The Impostor’s Daughter by Laurie Sandell’s vibrant colours just jump right off the page, but underneath the bright colours is a memoir that touches on mental stability, addiction, relationships with parents, and identity. Laurie’s father was always a larger-than-life part of her childhood. His stories and his genius overshadowed the rest of the family. As she got older, though, Laurie started to wonder about his stories, and when she started fact-checking, she realized that they were all made up. Everything he’d told her was a lie. Even worse, he had been using her name and social security number to take out multiple credit cards that all had huge balances owing on them. Laurie decided to write about her father’s life, but this decision angered the rest of her family and threatened to drive a permanent wedge between her and her parents. With a bold frankness about sex, addiction, and relationships, The Impostor’s Daughter is a gripping story about how one’s own identity is wrapped up in other people.Definitely do not miss this one.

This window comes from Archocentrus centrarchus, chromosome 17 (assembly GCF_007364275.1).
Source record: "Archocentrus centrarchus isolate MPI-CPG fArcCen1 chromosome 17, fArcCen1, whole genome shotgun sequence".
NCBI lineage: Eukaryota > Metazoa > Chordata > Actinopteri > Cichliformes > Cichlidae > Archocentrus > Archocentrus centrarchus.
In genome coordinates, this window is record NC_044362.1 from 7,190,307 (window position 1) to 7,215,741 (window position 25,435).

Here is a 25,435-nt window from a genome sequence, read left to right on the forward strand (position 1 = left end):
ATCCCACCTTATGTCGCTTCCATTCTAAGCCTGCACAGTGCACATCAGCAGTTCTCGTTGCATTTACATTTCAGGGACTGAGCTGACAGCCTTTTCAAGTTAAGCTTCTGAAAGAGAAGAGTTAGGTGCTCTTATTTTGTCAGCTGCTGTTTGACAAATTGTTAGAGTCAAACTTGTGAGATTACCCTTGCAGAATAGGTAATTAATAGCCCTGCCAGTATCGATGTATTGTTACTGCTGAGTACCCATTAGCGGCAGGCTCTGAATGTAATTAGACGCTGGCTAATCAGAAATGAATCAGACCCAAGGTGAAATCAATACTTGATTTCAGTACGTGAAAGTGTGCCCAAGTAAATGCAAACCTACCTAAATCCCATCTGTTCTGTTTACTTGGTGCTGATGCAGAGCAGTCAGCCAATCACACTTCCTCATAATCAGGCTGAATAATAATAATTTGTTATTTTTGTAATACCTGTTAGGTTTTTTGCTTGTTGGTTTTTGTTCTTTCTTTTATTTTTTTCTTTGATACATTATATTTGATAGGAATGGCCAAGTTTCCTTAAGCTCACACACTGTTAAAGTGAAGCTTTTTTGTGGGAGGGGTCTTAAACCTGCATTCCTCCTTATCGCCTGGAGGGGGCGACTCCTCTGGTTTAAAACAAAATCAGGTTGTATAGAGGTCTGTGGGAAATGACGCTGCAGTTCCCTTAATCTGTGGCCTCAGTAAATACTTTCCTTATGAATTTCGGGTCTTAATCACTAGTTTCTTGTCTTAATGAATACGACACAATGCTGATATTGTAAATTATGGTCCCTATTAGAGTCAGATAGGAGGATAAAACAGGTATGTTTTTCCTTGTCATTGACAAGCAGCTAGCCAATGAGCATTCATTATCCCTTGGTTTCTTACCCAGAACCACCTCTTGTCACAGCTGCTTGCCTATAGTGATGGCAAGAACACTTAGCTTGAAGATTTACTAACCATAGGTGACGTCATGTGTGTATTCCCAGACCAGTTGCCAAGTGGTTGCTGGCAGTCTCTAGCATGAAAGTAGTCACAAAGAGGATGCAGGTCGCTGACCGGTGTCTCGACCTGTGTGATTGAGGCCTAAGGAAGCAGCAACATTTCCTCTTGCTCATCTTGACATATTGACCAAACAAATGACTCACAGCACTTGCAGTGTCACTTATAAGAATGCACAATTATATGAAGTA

Find it at IndieBound.
Read it with:
How I Made it to Eighteen by Tracy White
The Hole We're In by Gabrielle Zevin
Persepolis by Marjane Satrapi
A Romanov Fantasy by Frances Welch
Freddie and Me by Mike Dawson